A gate along the trail near the US Mexican Border

I learned later that expat children have the burden of proof. There’s no way to definitely determine if a non-American born child is not a citizen. I was set to finish the trail the following day and shared my lightweight food with the family. I realize the controversy around expats is a major issue in the U.S. and aiding these individuals in entering the country is a crime. But allowing folks to starve to death is a greater travesty. As we wished one another safe travels, the father of the young girl reached into his pocket and handed me 20 pesos. He said “eres un ángel”. He explained that it was all the money he had and would give me more if he were able. I was hesitant to take the pesos, but he insisted. I traded him a twenty dollar bill in exchange.

Lasting Impact

That pesos holds a scared spot in not only my heart – it is now as a travel bug of sorts tucked away in a safe place as I continue North on the Pacific Crest Trail (PCT) *side note: I am writing this post as a reflection piece and as of April 15, I have begun hiking the PCT as a part of the GWL.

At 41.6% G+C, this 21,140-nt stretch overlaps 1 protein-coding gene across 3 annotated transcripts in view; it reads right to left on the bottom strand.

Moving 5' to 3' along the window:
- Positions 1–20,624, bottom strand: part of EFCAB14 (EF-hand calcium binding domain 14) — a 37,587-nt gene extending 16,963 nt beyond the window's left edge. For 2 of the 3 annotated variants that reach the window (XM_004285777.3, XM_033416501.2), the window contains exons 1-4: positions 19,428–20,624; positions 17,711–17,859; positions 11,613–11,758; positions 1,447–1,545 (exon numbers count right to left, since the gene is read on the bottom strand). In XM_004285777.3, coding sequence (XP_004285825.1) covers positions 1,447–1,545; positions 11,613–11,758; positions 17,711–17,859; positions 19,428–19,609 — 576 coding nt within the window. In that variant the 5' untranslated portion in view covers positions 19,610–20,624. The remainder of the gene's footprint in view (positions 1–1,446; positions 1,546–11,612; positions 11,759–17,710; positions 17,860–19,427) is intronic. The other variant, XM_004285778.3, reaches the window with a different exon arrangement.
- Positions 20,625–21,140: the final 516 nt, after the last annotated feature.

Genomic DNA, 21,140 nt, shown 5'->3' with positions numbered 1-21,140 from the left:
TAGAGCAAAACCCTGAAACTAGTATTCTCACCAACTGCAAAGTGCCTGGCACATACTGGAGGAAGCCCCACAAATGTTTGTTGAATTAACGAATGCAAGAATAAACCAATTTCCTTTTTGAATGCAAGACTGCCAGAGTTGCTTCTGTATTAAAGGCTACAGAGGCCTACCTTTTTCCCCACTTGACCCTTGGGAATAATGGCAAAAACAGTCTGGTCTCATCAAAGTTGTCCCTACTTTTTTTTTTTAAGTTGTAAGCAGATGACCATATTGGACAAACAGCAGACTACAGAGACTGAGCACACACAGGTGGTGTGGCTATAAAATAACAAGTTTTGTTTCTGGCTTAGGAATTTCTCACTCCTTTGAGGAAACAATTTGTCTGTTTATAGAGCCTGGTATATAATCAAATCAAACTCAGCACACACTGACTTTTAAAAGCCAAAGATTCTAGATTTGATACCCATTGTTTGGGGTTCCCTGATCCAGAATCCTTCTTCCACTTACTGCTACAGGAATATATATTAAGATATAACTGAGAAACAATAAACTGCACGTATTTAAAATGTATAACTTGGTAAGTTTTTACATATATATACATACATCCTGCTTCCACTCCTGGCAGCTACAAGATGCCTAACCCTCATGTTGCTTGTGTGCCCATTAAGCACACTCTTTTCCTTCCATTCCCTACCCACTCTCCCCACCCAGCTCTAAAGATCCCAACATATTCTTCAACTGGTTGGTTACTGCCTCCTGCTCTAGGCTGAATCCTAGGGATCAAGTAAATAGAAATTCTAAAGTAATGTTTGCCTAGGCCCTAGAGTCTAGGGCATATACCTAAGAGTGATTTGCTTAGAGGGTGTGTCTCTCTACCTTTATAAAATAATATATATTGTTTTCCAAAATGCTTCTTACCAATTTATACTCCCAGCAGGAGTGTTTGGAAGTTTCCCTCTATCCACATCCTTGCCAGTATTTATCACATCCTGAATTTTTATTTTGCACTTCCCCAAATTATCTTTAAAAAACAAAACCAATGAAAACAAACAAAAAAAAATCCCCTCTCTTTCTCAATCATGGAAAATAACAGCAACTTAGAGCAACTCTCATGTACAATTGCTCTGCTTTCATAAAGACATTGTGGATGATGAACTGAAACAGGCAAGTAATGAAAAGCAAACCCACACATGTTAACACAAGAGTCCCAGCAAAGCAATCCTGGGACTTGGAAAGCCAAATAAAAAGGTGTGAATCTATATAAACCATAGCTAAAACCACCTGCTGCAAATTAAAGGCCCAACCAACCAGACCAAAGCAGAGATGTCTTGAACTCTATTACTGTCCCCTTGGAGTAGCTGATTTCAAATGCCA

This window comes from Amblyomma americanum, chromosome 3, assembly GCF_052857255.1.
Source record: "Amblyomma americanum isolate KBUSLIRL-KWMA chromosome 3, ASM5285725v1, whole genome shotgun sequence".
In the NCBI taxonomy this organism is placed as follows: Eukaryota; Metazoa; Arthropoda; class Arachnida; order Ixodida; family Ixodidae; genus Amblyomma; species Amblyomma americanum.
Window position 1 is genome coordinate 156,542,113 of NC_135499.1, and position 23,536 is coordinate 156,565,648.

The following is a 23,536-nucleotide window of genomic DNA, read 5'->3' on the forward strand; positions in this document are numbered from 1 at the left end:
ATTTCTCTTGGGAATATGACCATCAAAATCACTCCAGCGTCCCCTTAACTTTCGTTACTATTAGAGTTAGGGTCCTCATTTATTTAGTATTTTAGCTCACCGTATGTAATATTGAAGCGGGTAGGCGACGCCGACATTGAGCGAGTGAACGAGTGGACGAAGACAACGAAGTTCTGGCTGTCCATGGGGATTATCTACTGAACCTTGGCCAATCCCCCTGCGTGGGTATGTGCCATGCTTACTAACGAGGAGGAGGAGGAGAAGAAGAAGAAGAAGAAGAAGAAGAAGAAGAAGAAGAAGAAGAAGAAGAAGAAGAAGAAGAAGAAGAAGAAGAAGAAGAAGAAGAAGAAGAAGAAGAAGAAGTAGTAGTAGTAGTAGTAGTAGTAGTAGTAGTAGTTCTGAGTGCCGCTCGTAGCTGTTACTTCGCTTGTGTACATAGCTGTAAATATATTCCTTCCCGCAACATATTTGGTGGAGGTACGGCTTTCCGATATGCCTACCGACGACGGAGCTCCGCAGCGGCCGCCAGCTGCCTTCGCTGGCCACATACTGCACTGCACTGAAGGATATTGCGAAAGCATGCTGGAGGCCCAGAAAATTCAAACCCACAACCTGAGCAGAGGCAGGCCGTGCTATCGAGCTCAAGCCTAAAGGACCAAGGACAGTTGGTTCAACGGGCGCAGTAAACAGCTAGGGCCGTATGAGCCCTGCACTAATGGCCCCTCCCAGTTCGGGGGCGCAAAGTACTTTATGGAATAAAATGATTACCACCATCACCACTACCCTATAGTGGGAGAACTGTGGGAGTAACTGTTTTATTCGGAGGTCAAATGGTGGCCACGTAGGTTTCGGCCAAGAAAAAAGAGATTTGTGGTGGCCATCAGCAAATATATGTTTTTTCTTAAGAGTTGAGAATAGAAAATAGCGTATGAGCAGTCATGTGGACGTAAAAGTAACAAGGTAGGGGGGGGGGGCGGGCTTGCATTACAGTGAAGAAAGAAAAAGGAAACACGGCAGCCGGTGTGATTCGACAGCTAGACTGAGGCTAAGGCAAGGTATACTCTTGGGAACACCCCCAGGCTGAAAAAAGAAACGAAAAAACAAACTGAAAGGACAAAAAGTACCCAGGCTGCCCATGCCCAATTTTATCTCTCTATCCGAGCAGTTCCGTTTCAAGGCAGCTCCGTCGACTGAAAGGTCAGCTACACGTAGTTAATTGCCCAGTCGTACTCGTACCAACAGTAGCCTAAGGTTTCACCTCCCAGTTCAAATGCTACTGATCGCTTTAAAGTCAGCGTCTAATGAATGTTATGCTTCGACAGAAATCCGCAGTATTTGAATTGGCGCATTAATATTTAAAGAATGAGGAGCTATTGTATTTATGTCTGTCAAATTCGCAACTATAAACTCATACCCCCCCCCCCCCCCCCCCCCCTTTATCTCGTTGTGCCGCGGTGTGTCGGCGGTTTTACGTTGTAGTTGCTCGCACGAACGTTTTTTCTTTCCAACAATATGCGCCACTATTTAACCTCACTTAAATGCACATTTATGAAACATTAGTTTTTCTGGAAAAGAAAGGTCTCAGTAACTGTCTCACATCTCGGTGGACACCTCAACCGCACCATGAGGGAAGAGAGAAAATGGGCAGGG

The author near the end of the AZT

The memories of that encounter stuck with me. Upon completion of the AZT, a couple of border patrol agents congratulated me on my trek. I thought about my 800 mile journey and how challenging it was at times, yet, those who travel just as far if not more aren’t celebrated upon reaching the same border. My sobering completion and immense sadness I felt followed me to the PCT. I am now nearing the halfway point. Consider this a cliffhanger, as my journey to connect continues.

The author holding a 20 pesos bank note